Efficient Markets Hypothesis: Does the Theory Survive This Crisis?

The efficient markets hypothesis, the bedrock of modern finance, is under attack due to — get this — irrational behavior.  Believe it or not, it appears that some market participants behaved irrationally.  So where does that evidence leave us?

What is the efficient markets hypothesis?  The Wikipedia definition is pretty good:

"… the efficient-market hypothesis (EMH) asserts that financial markets are "informationally efficient", or that prices on traded assets (e.g., stocks, bonds, or property) already reflect all known information, and instantly change to reflect new information."

The implication of the efficient markets hypothesis is that trying to pick the best stocks or bonds will not do better than buying an index fund.

There have been a number of anomalies reported that cast doubt on the efficient markets hypothesis.  Most notably, the behavioral finance researchers have found plenty of biases in human decision-making.  These include recency bias (a tendency to put greater weight on recent performance than it deserves), herd behavior (doing what everyone else is doing), and framing bias (in which risky bets to make a gain are shunned, but equally risky bets framed as avoiding a loss are embraced).  The housing boom-bust, and the related booms-busts in mortgage-backed securities, reinforce the irrationality of much human decision-making.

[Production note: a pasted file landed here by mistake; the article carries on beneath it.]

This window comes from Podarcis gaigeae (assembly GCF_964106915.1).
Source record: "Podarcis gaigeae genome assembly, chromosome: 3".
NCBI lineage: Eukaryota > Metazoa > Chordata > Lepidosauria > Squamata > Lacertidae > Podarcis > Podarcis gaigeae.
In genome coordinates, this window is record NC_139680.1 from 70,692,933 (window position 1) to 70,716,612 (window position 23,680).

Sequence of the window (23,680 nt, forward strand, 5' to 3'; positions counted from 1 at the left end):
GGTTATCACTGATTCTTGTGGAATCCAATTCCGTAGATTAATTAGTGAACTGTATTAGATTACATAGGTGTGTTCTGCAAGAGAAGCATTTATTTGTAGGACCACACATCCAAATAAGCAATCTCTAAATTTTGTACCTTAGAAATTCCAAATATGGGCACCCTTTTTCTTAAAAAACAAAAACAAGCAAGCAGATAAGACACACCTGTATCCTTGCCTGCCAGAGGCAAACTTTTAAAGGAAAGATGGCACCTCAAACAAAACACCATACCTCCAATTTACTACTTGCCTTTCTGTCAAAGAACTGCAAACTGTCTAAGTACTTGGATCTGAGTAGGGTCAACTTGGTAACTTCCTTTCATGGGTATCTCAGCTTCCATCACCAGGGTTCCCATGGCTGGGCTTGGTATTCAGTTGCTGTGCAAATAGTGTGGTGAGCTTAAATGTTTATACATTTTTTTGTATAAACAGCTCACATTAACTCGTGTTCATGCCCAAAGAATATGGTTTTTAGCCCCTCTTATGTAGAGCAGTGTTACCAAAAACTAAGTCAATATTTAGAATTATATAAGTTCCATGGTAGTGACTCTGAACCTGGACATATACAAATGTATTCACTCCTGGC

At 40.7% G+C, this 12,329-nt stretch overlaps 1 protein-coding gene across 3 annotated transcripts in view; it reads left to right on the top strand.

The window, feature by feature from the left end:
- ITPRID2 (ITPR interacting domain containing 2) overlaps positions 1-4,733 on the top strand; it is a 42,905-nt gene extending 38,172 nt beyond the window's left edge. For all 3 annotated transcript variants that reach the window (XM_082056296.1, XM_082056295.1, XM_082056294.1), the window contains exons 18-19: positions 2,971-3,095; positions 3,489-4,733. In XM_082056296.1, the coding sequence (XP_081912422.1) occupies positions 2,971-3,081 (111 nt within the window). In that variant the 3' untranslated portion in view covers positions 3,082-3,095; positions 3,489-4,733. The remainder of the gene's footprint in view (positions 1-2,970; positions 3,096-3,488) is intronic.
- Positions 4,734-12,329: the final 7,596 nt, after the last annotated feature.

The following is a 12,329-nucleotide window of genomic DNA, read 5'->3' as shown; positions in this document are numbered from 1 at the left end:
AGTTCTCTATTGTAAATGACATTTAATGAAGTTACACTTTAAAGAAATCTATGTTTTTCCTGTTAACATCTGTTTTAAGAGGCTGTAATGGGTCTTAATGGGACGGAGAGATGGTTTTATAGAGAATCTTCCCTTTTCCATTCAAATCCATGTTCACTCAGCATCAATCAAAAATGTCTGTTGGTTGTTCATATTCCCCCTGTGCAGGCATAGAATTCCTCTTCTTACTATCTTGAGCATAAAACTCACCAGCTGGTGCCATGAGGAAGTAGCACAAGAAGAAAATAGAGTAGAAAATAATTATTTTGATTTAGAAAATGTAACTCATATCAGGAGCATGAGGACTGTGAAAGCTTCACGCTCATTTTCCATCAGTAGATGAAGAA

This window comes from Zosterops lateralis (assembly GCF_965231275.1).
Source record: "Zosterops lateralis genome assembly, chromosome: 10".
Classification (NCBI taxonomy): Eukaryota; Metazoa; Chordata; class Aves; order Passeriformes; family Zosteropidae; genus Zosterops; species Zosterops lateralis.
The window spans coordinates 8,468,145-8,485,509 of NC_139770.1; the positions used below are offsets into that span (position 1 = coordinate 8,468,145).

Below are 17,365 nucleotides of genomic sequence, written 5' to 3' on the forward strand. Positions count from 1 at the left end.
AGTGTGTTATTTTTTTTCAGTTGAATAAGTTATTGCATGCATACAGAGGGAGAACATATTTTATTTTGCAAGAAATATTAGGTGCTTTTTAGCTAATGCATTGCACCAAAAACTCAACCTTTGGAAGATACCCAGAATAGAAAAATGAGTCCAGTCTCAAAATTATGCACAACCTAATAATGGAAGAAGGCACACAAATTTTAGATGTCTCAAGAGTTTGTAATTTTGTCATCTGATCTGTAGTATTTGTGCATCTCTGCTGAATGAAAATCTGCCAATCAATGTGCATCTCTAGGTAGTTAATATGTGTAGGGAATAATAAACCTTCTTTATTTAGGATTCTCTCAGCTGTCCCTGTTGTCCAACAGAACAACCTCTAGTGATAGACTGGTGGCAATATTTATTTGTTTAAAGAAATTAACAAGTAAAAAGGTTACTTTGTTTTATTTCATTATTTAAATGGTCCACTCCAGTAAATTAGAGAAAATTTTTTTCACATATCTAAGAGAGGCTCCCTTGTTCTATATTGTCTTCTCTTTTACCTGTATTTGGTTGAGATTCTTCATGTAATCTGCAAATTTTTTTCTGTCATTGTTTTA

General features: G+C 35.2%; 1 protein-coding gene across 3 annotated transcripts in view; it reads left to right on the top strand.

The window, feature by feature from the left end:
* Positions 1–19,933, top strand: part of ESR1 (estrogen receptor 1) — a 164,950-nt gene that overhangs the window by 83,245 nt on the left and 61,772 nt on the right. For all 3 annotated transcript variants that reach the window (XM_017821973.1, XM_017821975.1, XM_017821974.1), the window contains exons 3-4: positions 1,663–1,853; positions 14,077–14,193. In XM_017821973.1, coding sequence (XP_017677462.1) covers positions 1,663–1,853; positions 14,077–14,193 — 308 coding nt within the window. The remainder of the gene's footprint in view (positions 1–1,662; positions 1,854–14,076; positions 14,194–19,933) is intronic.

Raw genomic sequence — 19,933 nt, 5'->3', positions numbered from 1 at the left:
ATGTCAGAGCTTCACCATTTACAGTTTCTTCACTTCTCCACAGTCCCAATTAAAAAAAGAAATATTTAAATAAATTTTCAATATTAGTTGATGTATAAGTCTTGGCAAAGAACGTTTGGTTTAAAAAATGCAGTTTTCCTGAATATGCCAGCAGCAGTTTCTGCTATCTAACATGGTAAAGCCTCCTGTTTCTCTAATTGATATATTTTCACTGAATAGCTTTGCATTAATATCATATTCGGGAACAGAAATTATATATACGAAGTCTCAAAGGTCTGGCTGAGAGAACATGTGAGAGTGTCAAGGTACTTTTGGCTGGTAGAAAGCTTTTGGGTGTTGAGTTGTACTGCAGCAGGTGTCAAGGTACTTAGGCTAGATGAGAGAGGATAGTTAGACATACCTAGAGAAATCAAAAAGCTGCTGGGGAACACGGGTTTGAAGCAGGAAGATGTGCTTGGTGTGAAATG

But where does that leave us?  The efficient markets hypothesis may be overstated, but what actionable consequences does that leave us with?  The behavioral finance researchers have not presented a better way of estimating value than current prices.  They have simply cautioned us that current prices are not terribly accurate estimators of value.  Here are the lessons as I see them:

  • To investors, buy and hold a diversified portfolio still looks to be the best strategya, but do not take long-run average returns to be accurate indicators of what you will actually earn over your holding period. 
  • For companies, be very suspicious of strategies based on the assumption that the company can predict prices better than the market can.  (I once knew a mining executive who assumed that most of his gold production would be sold within 10 percent of market tops.  Talk about hubris!)

These conclusions generalize.  Even if a theory is found to be inaccurate in some regards, that does not imply that alternative behaviors are automatically proved to be optimal.  For example, finding that the classical economic conditions of perfect competition are not met does not necessarily imply that our government's intervention in the markets is optimal.